Derek, fair point. Unfortunately, that is the part of your memory you often need most when doing crosswords!

  29. JamieC says:

    D’oh! Of course that’s it. And I used to play the violin as well. Oh dear…

  30. Eileen says:

    Well, congratulations to you, too, Smutchin [I liked it] and to anyone else who goes under two or more names and thus may have been overlooked. [I didn’t even get the ‘Lily the Pink’ clue :-(]

  31. Geoff says:

    Derek: Not only is scurvy = disreputable rather old fashioned, but scurvy = vitamin C deficiency disease is probably not very well known amongst the young either. (The latter was historically an occupational disease of sailors, which is presumably the reason for its use as an insult particularly in maritime circles). I must ask my own sons (25 and 22) who, I suspect, often fall below their 5 daily portions.

    Good luck with the convalescence, or as thespians might say – break a leg!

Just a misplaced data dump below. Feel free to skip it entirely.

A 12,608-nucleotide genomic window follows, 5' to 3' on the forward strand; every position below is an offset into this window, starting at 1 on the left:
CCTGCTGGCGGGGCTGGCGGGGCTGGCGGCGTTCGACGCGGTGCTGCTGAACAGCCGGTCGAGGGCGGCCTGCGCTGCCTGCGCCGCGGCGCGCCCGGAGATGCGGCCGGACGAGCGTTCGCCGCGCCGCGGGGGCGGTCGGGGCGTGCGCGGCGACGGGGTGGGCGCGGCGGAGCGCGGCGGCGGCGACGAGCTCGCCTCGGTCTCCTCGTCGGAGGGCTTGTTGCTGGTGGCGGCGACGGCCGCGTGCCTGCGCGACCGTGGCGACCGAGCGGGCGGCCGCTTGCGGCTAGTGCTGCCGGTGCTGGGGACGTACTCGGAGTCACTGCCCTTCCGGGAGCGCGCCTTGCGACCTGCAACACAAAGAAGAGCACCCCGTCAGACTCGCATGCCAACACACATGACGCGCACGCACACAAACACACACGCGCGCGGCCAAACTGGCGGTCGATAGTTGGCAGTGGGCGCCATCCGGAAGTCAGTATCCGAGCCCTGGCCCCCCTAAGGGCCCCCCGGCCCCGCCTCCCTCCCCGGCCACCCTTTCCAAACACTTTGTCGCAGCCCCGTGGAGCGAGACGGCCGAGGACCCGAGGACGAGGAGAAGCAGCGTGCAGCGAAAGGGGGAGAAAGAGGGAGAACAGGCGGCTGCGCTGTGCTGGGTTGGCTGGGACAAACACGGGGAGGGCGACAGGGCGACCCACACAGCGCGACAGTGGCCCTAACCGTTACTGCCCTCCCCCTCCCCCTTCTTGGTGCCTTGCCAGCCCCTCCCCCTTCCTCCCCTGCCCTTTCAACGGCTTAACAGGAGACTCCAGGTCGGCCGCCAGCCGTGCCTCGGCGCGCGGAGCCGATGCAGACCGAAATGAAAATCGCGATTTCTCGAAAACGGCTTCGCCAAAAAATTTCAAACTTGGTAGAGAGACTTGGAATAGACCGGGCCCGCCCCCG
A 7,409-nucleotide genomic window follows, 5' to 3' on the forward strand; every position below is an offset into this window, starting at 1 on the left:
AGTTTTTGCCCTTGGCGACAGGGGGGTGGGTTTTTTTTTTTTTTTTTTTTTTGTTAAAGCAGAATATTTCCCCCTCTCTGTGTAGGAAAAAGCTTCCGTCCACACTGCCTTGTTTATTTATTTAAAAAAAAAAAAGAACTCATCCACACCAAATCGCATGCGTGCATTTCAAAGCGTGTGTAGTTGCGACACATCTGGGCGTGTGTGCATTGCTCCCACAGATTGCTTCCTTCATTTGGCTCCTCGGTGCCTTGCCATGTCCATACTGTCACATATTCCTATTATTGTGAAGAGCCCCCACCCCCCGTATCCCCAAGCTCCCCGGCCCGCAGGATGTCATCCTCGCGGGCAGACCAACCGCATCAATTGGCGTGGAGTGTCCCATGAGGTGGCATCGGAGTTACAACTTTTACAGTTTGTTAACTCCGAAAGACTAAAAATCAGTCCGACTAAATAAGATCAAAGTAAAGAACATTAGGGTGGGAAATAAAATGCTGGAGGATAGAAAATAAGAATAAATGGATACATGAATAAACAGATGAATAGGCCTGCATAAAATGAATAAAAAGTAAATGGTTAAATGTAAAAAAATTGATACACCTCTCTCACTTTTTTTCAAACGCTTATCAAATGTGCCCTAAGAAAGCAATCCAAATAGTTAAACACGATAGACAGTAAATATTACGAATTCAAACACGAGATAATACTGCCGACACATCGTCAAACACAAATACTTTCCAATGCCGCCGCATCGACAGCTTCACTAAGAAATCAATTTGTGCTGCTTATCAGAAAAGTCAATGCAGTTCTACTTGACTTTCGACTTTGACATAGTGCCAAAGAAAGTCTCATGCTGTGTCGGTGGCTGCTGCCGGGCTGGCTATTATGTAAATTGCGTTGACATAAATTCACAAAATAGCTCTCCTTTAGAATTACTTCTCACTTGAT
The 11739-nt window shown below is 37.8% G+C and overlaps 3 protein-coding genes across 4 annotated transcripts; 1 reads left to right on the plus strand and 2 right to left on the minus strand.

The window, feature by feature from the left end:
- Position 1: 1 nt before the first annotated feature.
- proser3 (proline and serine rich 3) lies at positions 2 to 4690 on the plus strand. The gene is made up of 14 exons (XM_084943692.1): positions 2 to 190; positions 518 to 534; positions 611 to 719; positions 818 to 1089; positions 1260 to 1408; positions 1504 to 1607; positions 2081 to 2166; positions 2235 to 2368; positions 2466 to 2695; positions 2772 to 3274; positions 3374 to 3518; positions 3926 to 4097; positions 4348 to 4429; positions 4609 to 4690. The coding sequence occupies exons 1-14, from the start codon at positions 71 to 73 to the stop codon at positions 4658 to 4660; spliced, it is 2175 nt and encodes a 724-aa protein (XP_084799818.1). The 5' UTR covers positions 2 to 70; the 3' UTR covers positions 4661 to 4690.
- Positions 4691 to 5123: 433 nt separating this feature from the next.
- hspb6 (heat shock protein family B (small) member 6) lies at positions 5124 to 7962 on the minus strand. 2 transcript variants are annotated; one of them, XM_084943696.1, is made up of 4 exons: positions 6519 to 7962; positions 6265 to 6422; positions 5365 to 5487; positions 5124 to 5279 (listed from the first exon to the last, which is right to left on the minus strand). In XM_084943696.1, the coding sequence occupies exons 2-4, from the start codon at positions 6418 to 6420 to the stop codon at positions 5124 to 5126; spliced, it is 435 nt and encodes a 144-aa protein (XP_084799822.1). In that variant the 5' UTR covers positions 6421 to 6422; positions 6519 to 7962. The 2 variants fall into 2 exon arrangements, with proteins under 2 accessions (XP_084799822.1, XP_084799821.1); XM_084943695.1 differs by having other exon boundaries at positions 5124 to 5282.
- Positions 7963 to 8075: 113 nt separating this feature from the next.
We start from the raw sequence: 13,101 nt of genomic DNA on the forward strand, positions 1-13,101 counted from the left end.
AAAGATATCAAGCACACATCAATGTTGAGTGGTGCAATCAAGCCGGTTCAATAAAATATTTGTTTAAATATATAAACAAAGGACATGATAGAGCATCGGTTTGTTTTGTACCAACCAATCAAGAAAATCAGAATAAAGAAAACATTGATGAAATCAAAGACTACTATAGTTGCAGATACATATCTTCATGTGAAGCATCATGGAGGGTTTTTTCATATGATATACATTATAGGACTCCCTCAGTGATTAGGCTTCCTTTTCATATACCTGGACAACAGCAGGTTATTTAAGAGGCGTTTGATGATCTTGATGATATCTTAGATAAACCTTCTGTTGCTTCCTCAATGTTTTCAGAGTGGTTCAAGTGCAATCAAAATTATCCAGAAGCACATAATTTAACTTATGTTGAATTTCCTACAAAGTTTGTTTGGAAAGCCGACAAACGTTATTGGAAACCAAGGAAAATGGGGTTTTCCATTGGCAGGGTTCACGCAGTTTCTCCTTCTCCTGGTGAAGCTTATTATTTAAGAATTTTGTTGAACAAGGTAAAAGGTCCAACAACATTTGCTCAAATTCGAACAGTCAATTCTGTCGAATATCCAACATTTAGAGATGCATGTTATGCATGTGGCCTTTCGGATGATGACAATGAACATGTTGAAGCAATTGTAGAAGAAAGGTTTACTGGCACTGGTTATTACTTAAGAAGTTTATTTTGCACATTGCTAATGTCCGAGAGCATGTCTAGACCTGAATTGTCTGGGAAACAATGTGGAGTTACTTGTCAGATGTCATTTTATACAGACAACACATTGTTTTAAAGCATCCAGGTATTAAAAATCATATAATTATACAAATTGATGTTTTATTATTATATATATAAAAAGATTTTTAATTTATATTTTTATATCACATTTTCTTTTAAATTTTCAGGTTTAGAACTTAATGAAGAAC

32. smutchin says:

    Thanks Eileen.

    You need to know that Lily The Pink was Christmas No.1 in 1968 for The Scaffold, while Pictures Of Lily was a chart hit for The Who and Pink is the name of a current chart star.

  33. smutchin says:

    As long as Romeo & Juliet is on the English syllabus at schools, the phrase “scurvy knave” will live on.

  34. Tom Hutton says:

    Re Derek’s last remark, one of the things I like about Rufus is that his crossword clues are generally solvable by people of any age and do not rely on obscure references to authors of the twenties and thirties.